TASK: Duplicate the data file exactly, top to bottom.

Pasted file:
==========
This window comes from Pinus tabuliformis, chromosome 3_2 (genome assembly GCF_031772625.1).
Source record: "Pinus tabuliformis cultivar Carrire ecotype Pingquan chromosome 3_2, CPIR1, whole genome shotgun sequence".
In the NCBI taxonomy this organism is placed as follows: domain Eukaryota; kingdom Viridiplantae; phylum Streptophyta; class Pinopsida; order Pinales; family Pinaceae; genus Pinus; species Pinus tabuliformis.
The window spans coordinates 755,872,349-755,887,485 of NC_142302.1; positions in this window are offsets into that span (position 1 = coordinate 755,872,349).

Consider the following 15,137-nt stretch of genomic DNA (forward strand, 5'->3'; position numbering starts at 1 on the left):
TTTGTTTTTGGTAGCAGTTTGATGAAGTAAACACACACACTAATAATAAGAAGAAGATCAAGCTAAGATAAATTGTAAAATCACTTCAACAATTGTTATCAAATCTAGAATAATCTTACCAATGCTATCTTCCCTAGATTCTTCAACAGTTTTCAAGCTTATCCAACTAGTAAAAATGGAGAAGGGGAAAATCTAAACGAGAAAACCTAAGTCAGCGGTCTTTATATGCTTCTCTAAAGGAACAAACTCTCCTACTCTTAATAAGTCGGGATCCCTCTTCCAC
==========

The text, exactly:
This window comes from Pinus tabuliformis, chromosome 3_2 (genome assembly GCF_031772625.1).
Source record: "Pinus tabuliformis cultivar Carrire ecotype Pingquan chromosome 3_2, CPIR1, whole genome shotgun sequence".
In the NCBI taxonomy this organism is placed as follows: domain Eukaryota; kingdom Viridiplantae; phylum Streptophyta; class Pinopsida; order Pinales; family Pinaceae; genus Pinus; species Pinus tabuliformis.
The window spans coordinates 755,872,349-755,887,485 of NC_142302.1; positions in this window are offsets into that span (position 1 = coordinate 755,872,349).

Consider the following 15,137-nt stretch of genomic DNA (forward strand, 5'->3'; position numbering starts at 1 on the left):
TTTGTTTTTGGTAGCAGTTTGATGAAGTAAACACACACACTAATAATAAGAAGAAGATCAAGCTAAGATAAATTGTAAAATCACTTCAACAATTGTTATCAAATCTAGAATAATCTTACCAATGCTATCTTCCCTAGATTCTTCAACAGTTTTCAAGCTTATCCAACTAGTAAAAATGGAGAAGGGGAAAATCTAAACGAGAAAACCTAAGTCAGCGGTCTTTATATGCTTCTCTAAAGGAACAAACTCTCCTACTCTTAATAAGTCGGGATCCCTCTTCCAC